PACIFIC GROVE — A great white shark that attacked and nearly killed a swimmer last month in Monterey Bay had “an estimated minimum length” of 14 to 15 feet long, state wildlife officials have concluded.
That size – roughly the length of a Toyota 4Runner – is typical of an adult white shark, experts said Monday. The shark bit Steve Bruemmer, 62, of Monterey, at 10:35 a.m. on June 22 while swimming about 150 yards off Lovers Point, a popular beach in Pacific Grove.
Bruemmer was released from hospital last week after being treated for severe lacerations to his legs and torso.
California Department of Fish and Wildlife biologists, working with Cal State Long Beach marine biologist Chris Lowe, estimated the shark’s size based on bite sizes on Bruemmer’s suit, along with photos of his injuries and a description. he provided in conversations with them, Lowe said Monday.
He noted that authorities searched for the shark after the attack, but had no luck.
“They had drones, they had people in the water, but nothing was spotted,” he said. “It could be anywhere.”
White sharks off California routinely travel hundreds of miles across the Pacific Ocean. Lowe said this one is unlikely to bite anyone else.
“The odds are very low,” he said. “We just don’t see that. People should continue to use the ocean. Realize that the sharks are still there. Understand that these events are truly rare.
The statistics confirm it. Since 1950, when modern records began, 15 people have died in California from shark attacks, most by great whites, according to the state Department of Fish and Wildlife. Millions of people go into the water each year to surf, swim, paddle board, spear fish and snorkel, making the risk of attack extremely low, experts say.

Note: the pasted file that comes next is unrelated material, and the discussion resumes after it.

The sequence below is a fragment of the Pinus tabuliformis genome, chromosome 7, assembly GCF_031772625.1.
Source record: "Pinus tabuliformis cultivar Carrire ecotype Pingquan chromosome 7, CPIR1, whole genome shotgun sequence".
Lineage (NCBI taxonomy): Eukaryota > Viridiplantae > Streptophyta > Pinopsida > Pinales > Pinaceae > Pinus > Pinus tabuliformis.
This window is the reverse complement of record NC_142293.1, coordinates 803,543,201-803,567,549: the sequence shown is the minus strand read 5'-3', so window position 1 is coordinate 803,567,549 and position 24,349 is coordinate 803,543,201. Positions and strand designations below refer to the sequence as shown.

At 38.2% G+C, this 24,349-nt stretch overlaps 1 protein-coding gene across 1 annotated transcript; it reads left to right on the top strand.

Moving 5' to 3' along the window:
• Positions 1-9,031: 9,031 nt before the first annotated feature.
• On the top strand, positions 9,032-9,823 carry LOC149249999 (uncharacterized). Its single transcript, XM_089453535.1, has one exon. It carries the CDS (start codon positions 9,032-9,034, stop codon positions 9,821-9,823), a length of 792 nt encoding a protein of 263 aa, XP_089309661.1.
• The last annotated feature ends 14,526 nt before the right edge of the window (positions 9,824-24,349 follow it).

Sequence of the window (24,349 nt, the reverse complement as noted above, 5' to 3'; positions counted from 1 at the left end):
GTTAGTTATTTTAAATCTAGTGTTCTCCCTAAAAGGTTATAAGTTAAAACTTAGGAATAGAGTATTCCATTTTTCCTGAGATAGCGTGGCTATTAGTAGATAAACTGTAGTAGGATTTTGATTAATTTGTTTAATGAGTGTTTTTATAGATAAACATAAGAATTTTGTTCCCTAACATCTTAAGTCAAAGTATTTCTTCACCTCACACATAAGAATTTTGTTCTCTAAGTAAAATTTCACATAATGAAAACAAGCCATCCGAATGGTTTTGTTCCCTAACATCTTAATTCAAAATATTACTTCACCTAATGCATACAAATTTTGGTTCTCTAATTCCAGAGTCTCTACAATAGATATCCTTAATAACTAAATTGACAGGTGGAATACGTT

In May 2020, surfer Ben Kelly, 26, of Santa Cruz, was killed in a shark attack about 100 yards from Manresa State Beach in Aptos. Kelly bled to death after a great white shark bit him behind his right knee, hitting an artery. An investigation by state wildlife biologists found the shark to be at least 10 feet long.
During the Pacific Grove attack, Bruemmer, who regularly swims in the ocean with a swim club, said he was enjoying the day when suddenly his life changed.
“I was just gliding through the water looking at sea grasses and starfish,” he said in a video released last Thursday by the Natividad Medical Center in Salinas, the day he was well enough to return home. him after hospital treatment. “I was about 150 yards from the end near the beach when – just wham! I don’t even know exactly what happened, but it turns out that I was bitten fiercely by a shark across my thighs and abdomen.
“He grabbed me and pulled me up, then dunked me in the water,” added Bruemmer, a retired computer specialist from Monterey Peninsula College. “So of course he spat me out. I am not a seal. He is looking for a seal. We are not their food. He spit me out and he was looking at me, right next to me. I thought he might bite me again so I pushed him with my hand and kicked him with my foot and he walked away. I came to the surface and started screaming for help.
Moments after Bruemmer was attacked, bleeding badly and screaming for help, several nearby people rushed to his aid, including Aimee Johns, a Folsom nurse, and her husband, Paul Bandy, a Sacramento police officer in leave, who were paddle boarding in the area as part of a trip to celebrate their wedding anniversary. A nearby surfer, Heath Braddock, also came to help.
They put Bruemmer on two boards, took him to the beach and applied tourniquets. He was rushed to hospital, where he underwent a two-hour operation that used 28 units of blood. He was lucky the bites didn’t sever an artery, which would have been fatal, doctors said.
Since then, Bruemmer has had nothing but praise for his rescuers.
“How can you walk into bloody water with maybe a shark spinning under you to save a stranger?” he said. “They are amazing.”